Toshio Mori: American writer (1910 - 1980) | Biography, Facts, Information, Career, Wiki, Life
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Toshio Mori
American writer

Toshio Mori

Toshio Mori
The basics

Quick Facts

Intro American writer
Was Writer
From United States of America
Field Literature
Gender male
Birth 3 March 1910, Oakland, USA
Death 12 April 1980 (aged 70 years)
Star sign Pisces
American Book Awards 1986
The details (from wikipedia)


Toshio Mori (March 3, 1910 – 1980) was an American author, best known for being one of the earliest (and perhaps the first) Japanese–American writers to publish a book of fiction. He participated in drawing the UFO Robo Grendizer, the Japanese series TV in the years 1975-1977 .


Mori was born in Oakland, California and grew up in San Leandro. During World War II, he and his family were interned at Topaz War Relocation Center in Utah, where Mori edited the journal Trek for a year. After the war, Mori returned to the Bay Area where he continued to write. He is the author of Yokohama, California (1949), The Chauvinist and Other Stories (1979), and The Woman from Hiroshima (1980). Mori worked most of his adult life in a small family nursery.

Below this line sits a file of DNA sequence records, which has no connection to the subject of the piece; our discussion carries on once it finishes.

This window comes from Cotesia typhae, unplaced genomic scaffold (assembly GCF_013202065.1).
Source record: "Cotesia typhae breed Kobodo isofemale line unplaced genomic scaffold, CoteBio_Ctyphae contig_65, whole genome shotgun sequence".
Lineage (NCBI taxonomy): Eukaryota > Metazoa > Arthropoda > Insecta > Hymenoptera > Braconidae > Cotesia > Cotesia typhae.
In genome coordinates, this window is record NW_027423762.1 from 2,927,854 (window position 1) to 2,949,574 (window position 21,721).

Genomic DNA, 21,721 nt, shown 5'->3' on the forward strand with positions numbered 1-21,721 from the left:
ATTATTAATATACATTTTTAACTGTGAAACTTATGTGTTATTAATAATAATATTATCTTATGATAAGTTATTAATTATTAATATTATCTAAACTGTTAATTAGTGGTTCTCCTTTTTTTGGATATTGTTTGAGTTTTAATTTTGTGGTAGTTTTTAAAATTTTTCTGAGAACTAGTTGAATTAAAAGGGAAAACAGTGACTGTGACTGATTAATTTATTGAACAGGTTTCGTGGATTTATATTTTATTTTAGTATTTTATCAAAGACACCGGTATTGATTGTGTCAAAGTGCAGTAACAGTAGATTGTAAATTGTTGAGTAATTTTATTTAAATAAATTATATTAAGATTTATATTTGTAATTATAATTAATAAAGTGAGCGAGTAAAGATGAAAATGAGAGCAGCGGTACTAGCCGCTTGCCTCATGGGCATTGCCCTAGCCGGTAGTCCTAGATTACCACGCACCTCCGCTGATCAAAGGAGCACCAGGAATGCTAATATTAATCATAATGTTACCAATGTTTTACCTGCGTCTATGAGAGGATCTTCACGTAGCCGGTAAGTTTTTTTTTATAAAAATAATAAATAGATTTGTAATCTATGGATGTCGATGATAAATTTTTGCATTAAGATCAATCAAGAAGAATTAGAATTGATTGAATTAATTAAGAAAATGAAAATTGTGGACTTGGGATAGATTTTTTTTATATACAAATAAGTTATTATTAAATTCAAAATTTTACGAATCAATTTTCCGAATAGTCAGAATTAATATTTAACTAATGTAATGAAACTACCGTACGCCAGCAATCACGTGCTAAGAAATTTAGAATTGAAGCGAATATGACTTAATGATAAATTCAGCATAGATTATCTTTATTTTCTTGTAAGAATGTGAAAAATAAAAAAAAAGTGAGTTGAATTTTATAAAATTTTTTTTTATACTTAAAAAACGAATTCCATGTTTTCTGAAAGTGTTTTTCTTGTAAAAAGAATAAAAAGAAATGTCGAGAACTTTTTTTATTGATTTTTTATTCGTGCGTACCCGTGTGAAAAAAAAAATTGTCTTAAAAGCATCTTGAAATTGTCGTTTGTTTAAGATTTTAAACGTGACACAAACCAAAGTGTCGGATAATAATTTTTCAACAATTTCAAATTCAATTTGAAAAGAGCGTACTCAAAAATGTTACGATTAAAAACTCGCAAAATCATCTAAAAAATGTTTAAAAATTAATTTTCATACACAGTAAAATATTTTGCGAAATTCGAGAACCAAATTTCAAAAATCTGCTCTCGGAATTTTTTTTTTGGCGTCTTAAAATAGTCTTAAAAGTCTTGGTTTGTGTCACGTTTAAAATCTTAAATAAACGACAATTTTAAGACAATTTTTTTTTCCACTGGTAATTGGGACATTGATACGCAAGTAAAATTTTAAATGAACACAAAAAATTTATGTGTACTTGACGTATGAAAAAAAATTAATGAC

Writing Style

Though Mori was a short story fiction writer, his stories often echoed and reflected the life of Japanese Americans in pre and postwar America. Imbued with wonderment at the everyday routine of the people around him, Mori's stories told of seemingly menial situations that emphasized the emotional connections and culture that all Americans share, regardless of their ethnic background. This tone was one of the main reasons why Mori's work was so successful; it was accessible to more than just the Japanese American community. Even Mori's work while in the internment camp was from the 'optimistic perspective', a style of writing in the internment camps which encouraged Japanese Americans not to be pessimistic and have faith in the American democratic system.

Though the majority of Mori's work was considered lighthearted and even comical, some of his works did emphasize the taut emotional strain that a Japanese American felt, before, after and during the war. Most of his works prewar described the slightly comical problems that a Japanese American dealt with on a daily basis, trying to balance their Japanese culture with the American one. During his internment, Mori's tone occasionally became dark, especially in a short story dedicated to his brother (who was badly injured in the 442nd Regimental Combat Team) which describes a fight between brothers over patriotic duty to their country.

The contents of this page are sourced from Wikipedia article on 13 Jun 2020. The contents are available under the CC BY-SA 4.0 license.
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